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Egypt state TV lifts ban on veiled news anchors
Egypt state TV lifts ban on veiled news anchors

The ban on veils ended with the noon news bulletin when Fatma Nabil read out the headlines wearing a cream-colored headscarf and a dark suit.

World Bulletin / News Desk

A female Egyptian news presenter appeared on state television wearing a veil for the first time on Sunday after the government lifted an effective ban that had been in place for decades under secular regimes of the past.

The ban on veils, enforced by state television for the half century it has been in existence, ended with the noon news bulletin when Fatma Nabil read out the headlines wearing a cream-colored headscarf and a dark suit.

Nabil worked for a year in the Muslim Brotherhood TV network Misr 25 after she was barred by state TV from appearing on air because of her veil.

Fatma Nabil, the first veiled news anchorwoman in the history of Egyptian television, said Sunday she was delighted to appear on the 12 noon news broadcast.

“Having felt bitter injustice before, I was very happy to read the news bulletin,” she said. “It is the qualifications that count, not appearances.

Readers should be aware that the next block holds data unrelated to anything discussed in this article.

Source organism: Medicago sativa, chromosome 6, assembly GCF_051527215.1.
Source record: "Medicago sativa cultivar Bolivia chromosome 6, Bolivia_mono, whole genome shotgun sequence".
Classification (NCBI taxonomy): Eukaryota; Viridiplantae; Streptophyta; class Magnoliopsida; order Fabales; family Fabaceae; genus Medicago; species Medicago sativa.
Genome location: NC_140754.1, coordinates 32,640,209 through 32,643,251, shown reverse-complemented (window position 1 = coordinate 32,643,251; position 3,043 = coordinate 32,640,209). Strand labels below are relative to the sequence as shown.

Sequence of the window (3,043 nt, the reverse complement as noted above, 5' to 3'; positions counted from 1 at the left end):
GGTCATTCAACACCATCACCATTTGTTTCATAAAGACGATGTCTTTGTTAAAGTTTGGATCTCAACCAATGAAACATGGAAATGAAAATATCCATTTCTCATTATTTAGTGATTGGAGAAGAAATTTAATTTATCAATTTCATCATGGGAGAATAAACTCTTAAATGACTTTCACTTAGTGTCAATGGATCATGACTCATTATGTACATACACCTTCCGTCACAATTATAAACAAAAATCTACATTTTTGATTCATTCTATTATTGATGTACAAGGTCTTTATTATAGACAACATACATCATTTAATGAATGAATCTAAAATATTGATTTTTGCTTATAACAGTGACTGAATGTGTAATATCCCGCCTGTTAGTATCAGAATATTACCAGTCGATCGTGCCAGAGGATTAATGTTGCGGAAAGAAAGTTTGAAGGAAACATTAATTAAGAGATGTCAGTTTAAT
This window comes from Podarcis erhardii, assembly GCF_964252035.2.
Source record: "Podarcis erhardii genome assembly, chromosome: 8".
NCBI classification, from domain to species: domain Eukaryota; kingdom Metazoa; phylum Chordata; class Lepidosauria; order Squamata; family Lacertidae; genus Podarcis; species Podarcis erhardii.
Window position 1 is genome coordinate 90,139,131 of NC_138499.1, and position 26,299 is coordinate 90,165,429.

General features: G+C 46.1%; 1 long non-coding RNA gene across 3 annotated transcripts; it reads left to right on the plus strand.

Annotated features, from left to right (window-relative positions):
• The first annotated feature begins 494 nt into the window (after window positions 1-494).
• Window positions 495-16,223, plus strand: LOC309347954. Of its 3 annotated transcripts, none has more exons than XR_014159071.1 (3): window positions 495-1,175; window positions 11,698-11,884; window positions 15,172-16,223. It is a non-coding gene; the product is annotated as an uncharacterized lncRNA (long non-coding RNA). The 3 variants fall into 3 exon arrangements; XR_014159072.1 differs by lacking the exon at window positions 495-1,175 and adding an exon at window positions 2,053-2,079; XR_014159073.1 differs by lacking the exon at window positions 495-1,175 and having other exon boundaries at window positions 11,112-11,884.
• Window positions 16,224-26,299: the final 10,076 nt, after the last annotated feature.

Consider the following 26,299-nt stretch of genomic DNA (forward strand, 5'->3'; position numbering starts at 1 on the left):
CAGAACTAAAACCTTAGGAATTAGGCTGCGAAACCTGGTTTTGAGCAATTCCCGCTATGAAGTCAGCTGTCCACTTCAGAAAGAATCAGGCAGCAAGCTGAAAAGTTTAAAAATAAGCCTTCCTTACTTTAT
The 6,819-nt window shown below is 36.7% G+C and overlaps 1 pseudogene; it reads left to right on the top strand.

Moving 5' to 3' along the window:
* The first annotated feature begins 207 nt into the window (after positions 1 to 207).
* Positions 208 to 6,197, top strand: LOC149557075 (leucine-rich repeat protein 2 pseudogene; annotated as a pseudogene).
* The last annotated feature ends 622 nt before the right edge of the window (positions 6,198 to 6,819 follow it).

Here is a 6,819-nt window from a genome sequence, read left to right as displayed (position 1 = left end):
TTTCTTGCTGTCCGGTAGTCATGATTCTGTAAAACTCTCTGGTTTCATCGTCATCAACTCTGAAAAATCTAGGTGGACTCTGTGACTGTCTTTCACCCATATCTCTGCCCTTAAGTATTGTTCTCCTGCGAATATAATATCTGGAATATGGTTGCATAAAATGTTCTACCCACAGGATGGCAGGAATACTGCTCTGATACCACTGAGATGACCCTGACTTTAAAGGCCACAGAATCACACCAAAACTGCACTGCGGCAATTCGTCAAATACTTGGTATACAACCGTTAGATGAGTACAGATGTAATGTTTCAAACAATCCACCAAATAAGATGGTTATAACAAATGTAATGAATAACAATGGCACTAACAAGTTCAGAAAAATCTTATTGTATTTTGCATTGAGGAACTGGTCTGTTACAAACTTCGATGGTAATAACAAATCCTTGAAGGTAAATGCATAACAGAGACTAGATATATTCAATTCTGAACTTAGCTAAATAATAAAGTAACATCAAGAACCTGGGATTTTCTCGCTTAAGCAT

“It is an historic day for me,” she told Al-Masry Al-Youm by phone, adding that she had passed a test after the revolution but was not appointed as an anchorwoman because she was veiled.

State-owned television, which employees nearly 40,000 staff, is among the largest employers of public servants in the country. It has long been closely associated with the ruling elite and plagued by rampant corruption. It suffers from low viewership because of lack of professional standards and lackluster programming.

Under the former President Hosni Mubarak's authoritarian regime, ousted in last year's uprising, female TV employees who wore the veil would be asked to take jobs off camera. Some sued against the policy and won, but a Ministry of Information run by staunch regime loyalists ignored the rulings, and enforced a de facto ban. Mubarak's predecessors followed a similar line.

The vast majority of Muslim Egyptian women wear some form of head covering — from stylish scarves to the full face-covering veil called the niqab.

 



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